One of the simplest yet most profound breakthroughs in contemporary art came in 1967 when Bruce Nauman realized: "If I was an artist in the studio, then whatever I was doing in the studio must be art." Nauman's focus on activity—rather than product—became the catalyst for a prolific, visceral, and sometimes disturbing oeuvre that initially wasn't perceived as art, until it came to stand as one of its pinnacles. The New Mexico-based artist, who hadn't shown a major new work since 2009 when he represented the United States in the Venice Biennale, debuted a brand new multipart video and sound piece at Sperone Westwater and the Philadelphia Museum of Art on September 18.
Here, see artists who share Nauman's desire to make work that's "like getting hit in the face with a baseball bat."
Like Nauman's documented performance pieces wherein the artist used his own body as an aesthetic gesture, Lia Chavez's Light Body series documents corporal movement using long-exposure photography. Using light cast in the same bright colors as Nauman's neon sculptures, dance becomes the impetus for stark, geometric abstraction.
Untitled was created as part of a series of private performances, which resulted in what "transdisciplinary visual artist" Clifford Owens calls "figurative abstract drawings" that combine elements of performance, photography, and painting. Similarly, in Nauman's Wax Impressions of the Knees of Five Famous Artists, the gestures that created the work are inseparable form the finished product, rendering a temporal, fleeting action as a permanent, physical manifestation.
A modern cowboy, Bruce Nauman lives on a working horse farm of the kind Marianne Vitale might explore with her work, which focuses on the Old West, frontier history, and the barren landscape of the Great Planes. Twister documents a playful performance of the artist thrusting upwards, as if swept away by the tornado depicted above her.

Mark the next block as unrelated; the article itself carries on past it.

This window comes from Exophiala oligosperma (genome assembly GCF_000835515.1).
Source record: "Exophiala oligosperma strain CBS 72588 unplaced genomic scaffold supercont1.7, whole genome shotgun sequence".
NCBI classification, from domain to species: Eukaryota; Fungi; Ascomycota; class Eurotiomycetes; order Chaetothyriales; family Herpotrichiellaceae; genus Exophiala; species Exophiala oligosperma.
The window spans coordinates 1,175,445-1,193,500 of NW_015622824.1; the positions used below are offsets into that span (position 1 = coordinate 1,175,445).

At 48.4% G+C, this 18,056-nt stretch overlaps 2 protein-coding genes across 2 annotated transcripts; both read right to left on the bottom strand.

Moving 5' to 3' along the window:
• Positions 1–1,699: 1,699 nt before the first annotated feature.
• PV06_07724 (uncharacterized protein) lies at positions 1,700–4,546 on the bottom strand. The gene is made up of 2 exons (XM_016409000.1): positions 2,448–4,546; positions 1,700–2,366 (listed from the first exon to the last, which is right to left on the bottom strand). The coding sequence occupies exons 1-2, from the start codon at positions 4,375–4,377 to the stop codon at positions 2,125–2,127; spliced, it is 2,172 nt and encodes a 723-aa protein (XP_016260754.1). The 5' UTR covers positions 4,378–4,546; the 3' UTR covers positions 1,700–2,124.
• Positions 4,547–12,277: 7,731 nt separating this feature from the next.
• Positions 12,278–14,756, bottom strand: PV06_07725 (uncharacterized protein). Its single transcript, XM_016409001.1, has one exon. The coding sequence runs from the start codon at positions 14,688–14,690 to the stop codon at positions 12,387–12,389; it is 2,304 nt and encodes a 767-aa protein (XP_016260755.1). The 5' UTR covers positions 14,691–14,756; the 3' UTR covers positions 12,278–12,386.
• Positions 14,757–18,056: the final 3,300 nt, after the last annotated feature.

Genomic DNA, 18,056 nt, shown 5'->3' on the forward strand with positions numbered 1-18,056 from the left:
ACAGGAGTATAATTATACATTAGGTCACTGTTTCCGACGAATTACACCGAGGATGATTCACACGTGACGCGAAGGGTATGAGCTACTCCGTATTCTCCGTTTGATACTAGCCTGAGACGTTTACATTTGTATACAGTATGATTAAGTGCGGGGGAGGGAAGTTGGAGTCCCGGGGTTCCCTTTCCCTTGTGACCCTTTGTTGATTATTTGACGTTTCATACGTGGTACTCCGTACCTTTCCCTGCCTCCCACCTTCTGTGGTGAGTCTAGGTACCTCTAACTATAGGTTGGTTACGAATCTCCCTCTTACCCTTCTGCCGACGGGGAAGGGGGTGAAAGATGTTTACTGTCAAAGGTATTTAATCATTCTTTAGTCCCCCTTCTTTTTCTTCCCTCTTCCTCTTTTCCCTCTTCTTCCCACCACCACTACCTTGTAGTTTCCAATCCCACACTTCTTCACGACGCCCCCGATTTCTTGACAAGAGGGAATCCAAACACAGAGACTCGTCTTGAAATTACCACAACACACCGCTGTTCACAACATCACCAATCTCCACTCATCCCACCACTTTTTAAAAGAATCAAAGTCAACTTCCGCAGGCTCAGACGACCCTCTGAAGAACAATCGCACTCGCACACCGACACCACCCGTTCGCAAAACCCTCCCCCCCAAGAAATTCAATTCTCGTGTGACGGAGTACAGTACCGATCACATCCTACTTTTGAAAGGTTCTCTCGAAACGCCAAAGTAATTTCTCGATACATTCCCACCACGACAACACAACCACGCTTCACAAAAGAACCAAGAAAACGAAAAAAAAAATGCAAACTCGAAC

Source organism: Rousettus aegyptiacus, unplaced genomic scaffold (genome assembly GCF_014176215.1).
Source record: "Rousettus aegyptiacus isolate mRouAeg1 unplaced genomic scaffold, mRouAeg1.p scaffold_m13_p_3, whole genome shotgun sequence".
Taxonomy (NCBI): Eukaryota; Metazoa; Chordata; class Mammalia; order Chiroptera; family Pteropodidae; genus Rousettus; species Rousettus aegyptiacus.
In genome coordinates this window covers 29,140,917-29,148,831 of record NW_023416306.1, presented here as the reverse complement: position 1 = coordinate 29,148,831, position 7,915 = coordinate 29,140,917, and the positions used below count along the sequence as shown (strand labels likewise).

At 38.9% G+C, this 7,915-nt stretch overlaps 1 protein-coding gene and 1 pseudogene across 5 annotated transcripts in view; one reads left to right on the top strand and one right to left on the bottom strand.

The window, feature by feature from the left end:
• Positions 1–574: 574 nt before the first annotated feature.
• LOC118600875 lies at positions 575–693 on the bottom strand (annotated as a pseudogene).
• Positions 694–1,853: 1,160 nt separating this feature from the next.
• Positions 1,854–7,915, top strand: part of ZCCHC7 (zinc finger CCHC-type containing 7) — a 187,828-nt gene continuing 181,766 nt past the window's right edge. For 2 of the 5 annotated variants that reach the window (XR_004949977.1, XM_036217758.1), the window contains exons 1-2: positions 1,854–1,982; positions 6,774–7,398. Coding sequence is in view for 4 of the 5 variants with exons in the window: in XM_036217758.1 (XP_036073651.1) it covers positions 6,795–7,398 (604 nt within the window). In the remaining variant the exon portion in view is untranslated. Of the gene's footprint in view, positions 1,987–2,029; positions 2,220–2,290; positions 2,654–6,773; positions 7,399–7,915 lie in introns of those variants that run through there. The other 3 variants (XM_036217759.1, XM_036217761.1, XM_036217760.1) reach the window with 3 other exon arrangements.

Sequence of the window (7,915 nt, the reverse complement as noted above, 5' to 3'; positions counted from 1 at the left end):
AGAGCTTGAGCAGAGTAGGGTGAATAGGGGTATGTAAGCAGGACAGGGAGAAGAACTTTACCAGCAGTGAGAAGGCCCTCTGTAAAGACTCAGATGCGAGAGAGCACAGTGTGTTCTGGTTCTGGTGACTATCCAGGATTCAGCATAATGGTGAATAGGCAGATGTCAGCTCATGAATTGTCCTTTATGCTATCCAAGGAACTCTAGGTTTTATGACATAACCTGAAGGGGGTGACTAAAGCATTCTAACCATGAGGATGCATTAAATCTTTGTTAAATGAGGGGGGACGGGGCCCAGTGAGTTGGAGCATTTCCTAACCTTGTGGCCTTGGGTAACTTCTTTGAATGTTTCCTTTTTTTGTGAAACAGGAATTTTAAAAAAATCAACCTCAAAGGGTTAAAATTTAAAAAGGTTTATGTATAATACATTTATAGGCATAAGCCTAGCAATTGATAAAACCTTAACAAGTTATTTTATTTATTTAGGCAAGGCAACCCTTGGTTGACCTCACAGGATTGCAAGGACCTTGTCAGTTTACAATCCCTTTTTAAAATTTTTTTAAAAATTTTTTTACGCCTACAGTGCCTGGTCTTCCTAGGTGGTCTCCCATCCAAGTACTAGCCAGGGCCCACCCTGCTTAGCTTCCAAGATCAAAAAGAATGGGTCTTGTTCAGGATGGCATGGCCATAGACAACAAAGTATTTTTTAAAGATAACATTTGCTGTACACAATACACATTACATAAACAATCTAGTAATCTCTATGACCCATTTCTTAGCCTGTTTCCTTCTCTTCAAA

Born in France, Babette Mangolte relocated to New York in the 1970s and quickly became a mainstay of the burgeoning performance art scene, where she collaborated with and documented some of the era's most important performers and artists. Here she photographed Sylvia Whiteman rolling herself up in a large paper coil, producing body art that calls to mind many of Nauman's own performances.
Tori Wrånes is a Norwegian performance artist interested in "investigating different ways to exist," and her existential disorientation is most visible in The Opposite is Also True, where the artist hung upside-down (the rope is visible in the upper-right corner of the photograph) while wearing right-side-up clothing. Reminiscent of Nauman's unorthodoxly oriented video works like Revolving Upside Down, and of his colorful hanging head sculptures, Wrånes' work feels like the logical (and even more cheeky) conclusion of both— the artist actually suspends herself, rather than changing the orientation of the camera.
In Tracey Emin’s personal handwriting, the titular phrase conveys a directive and deeply intimate sentiment, "Be Brave." The celebrated British artist's poignant neon works are perhaps more sincere and less ironic than Nauman's playful neon signage of the '60s which illustrate Duchampian word plays like Run from Fear/Fun from Rear (1972).
Using "choreography to shape [her] ideas about space and time and weather and emotions,” American artist Kelly Nipper works with video, installation, and live performance. U calls to mind Nauman's wax-cast head sculptures of the 1990s that hung clumsily in clusters to suggest a labored, communication circuit between imagined disembodied figures.